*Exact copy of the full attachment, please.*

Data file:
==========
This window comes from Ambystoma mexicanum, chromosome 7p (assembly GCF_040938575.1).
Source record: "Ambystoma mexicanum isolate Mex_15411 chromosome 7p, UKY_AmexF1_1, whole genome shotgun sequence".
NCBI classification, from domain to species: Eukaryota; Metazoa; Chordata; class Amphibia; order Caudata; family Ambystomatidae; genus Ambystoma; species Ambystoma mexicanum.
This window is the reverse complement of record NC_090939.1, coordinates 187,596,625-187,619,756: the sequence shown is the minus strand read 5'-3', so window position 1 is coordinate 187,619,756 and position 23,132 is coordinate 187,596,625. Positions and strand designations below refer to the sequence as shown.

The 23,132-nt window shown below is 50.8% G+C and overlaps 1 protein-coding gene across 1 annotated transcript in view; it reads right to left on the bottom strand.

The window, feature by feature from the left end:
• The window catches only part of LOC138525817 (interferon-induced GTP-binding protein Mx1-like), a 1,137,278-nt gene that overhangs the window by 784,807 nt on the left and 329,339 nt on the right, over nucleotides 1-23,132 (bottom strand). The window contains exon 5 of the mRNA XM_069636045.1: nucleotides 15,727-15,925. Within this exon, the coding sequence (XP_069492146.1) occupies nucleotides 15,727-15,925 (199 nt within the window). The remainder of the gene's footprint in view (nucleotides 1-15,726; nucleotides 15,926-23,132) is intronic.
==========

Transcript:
This window comes from Ambystoma mexicanum, chromosome 7p (assembly GCF_040938575.1).
Source record: "Ambystoma mexicanum isolate Mex_15411 chromosome 7p, UKY_AmexF1_1, whole genome shotgun sequence".
NCBI classification, from domain to species: Eukaryota; Metazoa; Chordata; class Amphibia; order Caudata; family Ambystomatidae; genus Ambystoma; species Ambystoma mexicanum.
This window is the reverse complement of record NC_090939.1, coordinates 187,596,625-187,619,756: the sequence shown is the minus strand read 5'-3', so window position 1 is coordinate 187,619,756 and position 23,132 is coordinate 187,596,625. Positions and strand designations below refer to the sequence as shown.

The 23,132-nt window shown below is 50.8% G+C and overlaps 1 protein-coding gene across 1 annotated transcript in view; it reads right to left on the bottom strand.

The window, feature by feature from the left end:
• The window catches only part of LOC138525817 (interferon-induced GTP-binding protein Mx1-like), a 1,137,278-nt gene that overhangs the window by 784,807 nt on the left and 329,339 nt on the right, over nucleotides 1-23,132 (bottom strand). The window contains exon 5 of the mRNA XM_069636045.1: nucleotides 15,727-15,925. Within this exon, the coding sequence (XP_069492146.1) occupies nucleotides 15,727-15,925 (199 nt within the window). The remainder of the gene's footprint in view (nucleotides 1-15,726; nucleotides 15,926-23,132) is intronic.